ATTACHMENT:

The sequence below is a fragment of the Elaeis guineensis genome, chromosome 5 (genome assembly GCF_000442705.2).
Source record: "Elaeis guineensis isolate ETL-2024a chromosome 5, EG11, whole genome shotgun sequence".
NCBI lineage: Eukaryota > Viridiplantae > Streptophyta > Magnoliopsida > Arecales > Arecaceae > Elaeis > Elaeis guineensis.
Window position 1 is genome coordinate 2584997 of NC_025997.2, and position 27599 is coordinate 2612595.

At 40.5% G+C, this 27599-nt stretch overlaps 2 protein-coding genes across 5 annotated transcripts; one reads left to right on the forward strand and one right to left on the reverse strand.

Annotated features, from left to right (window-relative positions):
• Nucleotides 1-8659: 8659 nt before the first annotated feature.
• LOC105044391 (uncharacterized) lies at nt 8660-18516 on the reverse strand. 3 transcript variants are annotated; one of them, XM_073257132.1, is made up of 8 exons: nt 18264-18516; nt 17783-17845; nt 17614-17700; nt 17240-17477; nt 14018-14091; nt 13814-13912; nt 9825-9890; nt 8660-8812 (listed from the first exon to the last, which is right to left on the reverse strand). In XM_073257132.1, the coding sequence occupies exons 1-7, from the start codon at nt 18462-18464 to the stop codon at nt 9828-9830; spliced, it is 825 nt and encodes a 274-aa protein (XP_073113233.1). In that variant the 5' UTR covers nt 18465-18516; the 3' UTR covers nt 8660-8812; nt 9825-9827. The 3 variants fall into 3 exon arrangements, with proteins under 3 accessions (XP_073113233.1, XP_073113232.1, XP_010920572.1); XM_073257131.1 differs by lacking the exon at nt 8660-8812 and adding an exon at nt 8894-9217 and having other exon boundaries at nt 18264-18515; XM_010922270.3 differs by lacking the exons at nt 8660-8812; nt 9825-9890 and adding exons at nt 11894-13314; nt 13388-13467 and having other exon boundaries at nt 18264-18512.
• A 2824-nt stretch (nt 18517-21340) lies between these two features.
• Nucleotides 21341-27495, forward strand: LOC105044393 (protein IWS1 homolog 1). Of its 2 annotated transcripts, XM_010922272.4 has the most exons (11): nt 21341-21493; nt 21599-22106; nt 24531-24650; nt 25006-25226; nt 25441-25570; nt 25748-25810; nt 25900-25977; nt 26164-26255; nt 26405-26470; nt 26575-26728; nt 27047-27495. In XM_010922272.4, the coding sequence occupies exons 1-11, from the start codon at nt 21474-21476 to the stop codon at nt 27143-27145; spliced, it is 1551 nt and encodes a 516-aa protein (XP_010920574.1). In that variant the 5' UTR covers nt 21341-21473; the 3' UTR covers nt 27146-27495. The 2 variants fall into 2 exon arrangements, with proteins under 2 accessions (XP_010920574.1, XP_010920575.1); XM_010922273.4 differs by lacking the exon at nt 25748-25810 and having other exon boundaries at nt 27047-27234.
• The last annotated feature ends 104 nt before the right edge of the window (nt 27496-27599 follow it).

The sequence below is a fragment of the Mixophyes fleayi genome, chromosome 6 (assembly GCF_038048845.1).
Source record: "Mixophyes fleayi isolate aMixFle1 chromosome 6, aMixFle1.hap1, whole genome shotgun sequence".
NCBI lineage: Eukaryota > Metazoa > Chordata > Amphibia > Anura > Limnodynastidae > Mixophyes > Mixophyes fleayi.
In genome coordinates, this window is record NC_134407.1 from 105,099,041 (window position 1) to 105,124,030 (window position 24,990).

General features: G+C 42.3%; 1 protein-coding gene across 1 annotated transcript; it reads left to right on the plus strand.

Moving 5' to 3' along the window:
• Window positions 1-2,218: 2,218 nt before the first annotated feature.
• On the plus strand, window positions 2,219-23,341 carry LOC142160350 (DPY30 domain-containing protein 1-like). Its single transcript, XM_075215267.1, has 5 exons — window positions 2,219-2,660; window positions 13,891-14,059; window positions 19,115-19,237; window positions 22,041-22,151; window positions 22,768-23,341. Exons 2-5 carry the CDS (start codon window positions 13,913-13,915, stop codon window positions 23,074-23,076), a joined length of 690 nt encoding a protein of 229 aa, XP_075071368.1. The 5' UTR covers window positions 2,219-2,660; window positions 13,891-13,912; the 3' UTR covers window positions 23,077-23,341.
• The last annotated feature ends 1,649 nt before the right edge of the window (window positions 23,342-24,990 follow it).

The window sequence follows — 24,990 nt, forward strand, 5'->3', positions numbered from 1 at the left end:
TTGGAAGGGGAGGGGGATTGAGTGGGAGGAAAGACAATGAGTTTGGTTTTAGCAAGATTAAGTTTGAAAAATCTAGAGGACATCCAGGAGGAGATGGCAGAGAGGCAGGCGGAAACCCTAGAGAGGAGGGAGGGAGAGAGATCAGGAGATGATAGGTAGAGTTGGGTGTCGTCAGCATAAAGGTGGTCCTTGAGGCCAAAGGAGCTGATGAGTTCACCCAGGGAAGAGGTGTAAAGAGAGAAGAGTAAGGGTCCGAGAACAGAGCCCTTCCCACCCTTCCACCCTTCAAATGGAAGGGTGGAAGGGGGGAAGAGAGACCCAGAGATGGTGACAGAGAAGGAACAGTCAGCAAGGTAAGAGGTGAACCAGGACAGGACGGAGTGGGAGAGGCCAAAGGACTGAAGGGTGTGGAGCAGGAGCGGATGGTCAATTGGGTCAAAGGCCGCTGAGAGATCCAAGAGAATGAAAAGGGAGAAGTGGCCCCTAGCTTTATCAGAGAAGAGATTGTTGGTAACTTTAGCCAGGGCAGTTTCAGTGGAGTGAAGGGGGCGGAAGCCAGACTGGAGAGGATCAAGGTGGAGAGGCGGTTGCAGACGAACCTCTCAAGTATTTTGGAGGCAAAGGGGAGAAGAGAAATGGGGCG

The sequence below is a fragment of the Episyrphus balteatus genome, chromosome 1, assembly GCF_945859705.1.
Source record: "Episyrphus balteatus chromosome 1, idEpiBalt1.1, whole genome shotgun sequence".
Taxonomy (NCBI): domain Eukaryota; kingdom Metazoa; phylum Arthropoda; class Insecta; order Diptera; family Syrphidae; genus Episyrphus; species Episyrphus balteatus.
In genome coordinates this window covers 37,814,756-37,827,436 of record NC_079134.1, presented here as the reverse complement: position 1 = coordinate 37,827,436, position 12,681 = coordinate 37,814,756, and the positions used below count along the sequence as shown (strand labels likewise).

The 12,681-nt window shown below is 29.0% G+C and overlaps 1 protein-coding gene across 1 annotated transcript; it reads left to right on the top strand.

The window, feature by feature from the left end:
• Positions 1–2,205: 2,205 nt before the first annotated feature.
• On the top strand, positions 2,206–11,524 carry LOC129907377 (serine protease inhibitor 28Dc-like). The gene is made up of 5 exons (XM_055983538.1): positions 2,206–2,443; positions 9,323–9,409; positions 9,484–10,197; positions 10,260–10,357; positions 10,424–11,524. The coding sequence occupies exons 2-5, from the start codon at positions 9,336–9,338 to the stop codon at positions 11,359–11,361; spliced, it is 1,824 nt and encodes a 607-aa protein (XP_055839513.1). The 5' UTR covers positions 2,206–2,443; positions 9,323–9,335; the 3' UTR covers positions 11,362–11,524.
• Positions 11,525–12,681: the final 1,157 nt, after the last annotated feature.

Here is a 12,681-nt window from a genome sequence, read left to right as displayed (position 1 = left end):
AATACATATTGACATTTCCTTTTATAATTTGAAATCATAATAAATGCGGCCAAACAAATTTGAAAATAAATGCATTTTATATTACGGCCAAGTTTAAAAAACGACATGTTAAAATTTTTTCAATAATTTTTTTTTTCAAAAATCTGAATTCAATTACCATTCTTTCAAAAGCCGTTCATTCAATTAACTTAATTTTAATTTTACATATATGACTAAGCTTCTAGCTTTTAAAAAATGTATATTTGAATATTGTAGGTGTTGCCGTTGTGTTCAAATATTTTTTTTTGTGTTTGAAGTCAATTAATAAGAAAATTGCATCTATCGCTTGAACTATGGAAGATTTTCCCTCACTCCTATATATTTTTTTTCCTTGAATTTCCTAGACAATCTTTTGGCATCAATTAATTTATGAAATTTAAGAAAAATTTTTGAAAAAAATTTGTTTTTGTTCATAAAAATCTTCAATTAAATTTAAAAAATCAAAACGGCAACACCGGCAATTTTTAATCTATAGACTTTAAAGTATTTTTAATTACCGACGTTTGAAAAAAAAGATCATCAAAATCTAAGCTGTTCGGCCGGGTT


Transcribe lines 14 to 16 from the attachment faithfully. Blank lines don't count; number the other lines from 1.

NCBI lineage: Eukaryota > Metazoa > Chordata > Amphibia > Anura > Limnodynastidae > Mixophyes > Mixophyes fleayi.
In genome coordinates, this window is record NC_134407.1 from 105,099,041 (window position 1) to 105,124,030 (window position 24,990).

General features: G+C 42.3%; 1 protein-coding gene across 1 annotated transcript; it reads left to right on the plus strand.